Histological and BBM bound enzyme analysis
The intestinal segments fixed with formalin solution were prepared for paraplast embedding, sectioned at 7 [micro]m thickness, and stained with haematoxylin-eosin. About 15 villi and 15 crypts were measured from each chicken.
The mucosal homogenate and BBM were prepared as described by Shirazi-Beechey et al. (1991) with minor modifications by Iji (1998). The activities of BBM enzymes, maltase (EC. 188.8.131.52), sucrase (EC. 184.108.40.206) and alkaline phosphatase (AP, EC. 220.127.116.11) were analysed according to methods described previously in research with mammalian tissues (Dahlqvist, 1964; Forstner et al., 1968; Holdsworth, 1970). An enrichment factor was derived to ascertain the purity of the BBM vesicles, because the specific activity of membrane-bound enzymes should be higher in BBM vesicles than in the crude homogenate under ideal condition. The enrichment factor was determined by analysing and comparing the specific activities of maltase and AP in the mucosal homogenate with activities in the vesicles. At the end of week 1, the specific activities of maltase and AP were enriched by 6 and 3 times, respectively, and at the end of week 3, the specific activities of these two enzymes were enriched by 15 and 7 times, respectively. This indicated that the membrane vesicles had been purified compared to the homogenate samples.
Chemical and statistical analysis
Crude protein content (Kjeldahl Nx6.25) was determined according to the methods of the Association of Official Analytical Chemists International (1994). Starch content was derived from glucose value by using a glucose oxidase and peroxidase method (GPD-Perid kit supplied by Boehringer-Mannheim Australia, Castle Hill, NSW, Australia). Acid-insoluble ash in the ileal digesta was determined according to the method described by Choct et al. (1992). Nutrient digestibility (%) was calculated according to the following equation:
Digestibility = (1 - digesta nutrient (g/kg)/digesta AIA(g/kg)/diet nutrient (g/kg)/diet AIA (g/kg)) x 100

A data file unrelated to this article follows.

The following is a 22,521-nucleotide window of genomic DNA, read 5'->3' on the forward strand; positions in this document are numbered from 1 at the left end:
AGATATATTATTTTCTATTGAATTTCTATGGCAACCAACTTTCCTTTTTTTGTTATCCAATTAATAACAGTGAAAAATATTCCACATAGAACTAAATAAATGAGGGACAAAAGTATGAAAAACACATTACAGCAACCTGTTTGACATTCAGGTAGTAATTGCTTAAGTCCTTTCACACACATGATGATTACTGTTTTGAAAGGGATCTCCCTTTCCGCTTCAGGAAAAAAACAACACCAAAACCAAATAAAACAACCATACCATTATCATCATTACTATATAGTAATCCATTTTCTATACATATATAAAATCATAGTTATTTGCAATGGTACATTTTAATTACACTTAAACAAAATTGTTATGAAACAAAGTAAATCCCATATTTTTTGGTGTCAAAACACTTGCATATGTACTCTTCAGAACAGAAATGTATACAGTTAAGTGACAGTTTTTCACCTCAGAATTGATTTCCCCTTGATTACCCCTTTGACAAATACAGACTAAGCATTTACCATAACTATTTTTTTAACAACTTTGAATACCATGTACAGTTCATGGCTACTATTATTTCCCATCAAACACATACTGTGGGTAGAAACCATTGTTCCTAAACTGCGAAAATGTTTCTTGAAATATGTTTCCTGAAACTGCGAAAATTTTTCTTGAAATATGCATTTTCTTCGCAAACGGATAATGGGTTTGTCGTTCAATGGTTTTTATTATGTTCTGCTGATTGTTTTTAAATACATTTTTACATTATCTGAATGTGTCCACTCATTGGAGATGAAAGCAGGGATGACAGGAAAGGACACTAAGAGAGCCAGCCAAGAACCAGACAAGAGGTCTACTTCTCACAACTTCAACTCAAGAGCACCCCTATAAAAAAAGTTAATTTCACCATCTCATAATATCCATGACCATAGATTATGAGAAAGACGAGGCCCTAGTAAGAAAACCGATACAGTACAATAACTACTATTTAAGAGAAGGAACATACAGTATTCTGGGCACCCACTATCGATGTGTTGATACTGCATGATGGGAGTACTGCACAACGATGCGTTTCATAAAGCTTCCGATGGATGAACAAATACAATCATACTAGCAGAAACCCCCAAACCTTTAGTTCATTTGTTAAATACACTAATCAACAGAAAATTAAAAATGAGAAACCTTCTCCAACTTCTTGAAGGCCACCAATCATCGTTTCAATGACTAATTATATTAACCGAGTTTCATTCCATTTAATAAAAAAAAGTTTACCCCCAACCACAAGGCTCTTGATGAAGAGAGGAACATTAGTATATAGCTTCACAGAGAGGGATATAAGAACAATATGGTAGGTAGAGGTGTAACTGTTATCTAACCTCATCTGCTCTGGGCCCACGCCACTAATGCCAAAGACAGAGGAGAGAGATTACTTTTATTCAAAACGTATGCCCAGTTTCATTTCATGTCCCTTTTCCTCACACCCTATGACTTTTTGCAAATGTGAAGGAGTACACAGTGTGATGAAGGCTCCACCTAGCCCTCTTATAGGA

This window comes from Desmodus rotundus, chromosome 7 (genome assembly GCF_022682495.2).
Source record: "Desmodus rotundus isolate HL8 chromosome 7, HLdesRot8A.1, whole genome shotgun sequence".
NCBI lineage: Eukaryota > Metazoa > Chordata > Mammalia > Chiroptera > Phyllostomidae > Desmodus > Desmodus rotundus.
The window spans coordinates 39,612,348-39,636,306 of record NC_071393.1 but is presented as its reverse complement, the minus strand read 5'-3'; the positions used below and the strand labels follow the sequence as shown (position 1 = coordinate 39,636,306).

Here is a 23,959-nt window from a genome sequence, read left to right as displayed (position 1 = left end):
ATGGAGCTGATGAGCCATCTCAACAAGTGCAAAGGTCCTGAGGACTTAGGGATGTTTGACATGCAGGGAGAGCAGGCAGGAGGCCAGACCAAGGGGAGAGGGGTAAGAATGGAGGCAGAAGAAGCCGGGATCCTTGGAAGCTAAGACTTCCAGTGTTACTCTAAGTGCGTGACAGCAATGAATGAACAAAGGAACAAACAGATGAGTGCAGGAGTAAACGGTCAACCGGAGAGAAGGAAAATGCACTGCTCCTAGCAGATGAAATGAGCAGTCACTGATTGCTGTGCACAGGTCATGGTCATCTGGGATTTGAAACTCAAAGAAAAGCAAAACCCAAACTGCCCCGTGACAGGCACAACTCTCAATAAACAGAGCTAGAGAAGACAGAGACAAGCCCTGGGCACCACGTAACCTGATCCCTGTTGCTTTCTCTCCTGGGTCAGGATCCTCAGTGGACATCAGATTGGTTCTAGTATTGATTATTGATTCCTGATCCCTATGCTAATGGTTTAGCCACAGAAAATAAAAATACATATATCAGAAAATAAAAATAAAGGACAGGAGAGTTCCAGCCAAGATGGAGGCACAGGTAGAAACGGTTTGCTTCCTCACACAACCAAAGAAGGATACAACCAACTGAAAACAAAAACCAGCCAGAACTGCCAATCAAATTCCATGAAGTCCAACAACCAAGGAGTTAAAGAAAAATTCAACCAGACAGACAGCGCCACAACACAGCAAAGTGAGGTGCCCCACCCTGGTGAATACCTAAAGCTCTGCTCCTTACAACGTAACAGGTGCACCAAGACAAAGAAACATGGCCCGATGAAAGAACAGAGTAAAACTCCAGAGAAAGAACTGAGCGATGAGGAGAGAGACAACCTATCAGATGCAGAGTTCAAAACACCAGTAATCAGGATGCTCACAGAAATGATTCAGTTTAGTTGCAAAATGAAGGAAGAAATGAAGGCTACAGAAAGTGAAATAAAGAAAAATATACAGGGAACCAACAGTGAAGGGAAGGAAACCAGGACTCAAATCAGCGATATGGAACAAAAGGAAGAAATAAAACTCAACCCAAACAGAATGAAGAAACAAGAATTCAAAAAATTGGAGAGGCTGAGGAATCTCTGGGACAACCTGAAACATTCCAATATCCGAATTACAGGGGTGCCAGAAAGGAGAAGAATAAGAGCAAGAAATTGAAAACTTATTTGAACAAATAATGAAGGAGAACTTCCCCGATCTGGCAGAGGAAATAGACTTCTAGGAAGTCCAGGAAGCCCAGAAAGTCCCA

Statistical analysis of results was performed by one way ANOVA (SPSS Version 12.0, SPSS Inc). Bacterial numbers were logarithmically transformed to secure a normal distribution of the data and the results obtained were analysed separately for the jejunum, ileum and caeca. Differences between treatments were deemed to be significant only if the p-value was less than 0.05. All data were expressed as means.
RESULTS AND DISCUSSION
The production and digestibility results are shown in Table 3. The addition of xylanase did not have any positive effects on the growth performance of birds during the first 7 days. From day 8 to day 21, the BWG of birds was increased (p<0.05) and the FCR was improved (p<0.05) by xylanase. This observation is consistent with published reports that the supplementation of non-starch polysaccharidases can improve the growth performance of birds fed on a wheat and/or rye diet (Annison and Choct, 1991; Bedford and Classen, 1992; Selle et al., 2003; Wu et al., 2004a, 2004b; Qiao et al., 2005). The poor performance of birds fed on a wheat/rye-based diet was improved by exogenous enzymes through the breaking-down of the gel-forming capacity (viscosity) of non-starch polysaccharides (NSP), which is the cause of low nutrient digestibility and/or availability (Bedford and Classen, 1992). Indeed, Choct et al. (1995, 1999) observed that starch and/or protein digestibility of birds on xylanase treatment was better compared to the control. However, there were no significant (p>0.05) differences in the ileal protein and starch digestibility between xylanase treatment and the control at day 21 in the present trial although slight numerical increases were observed (Table 3).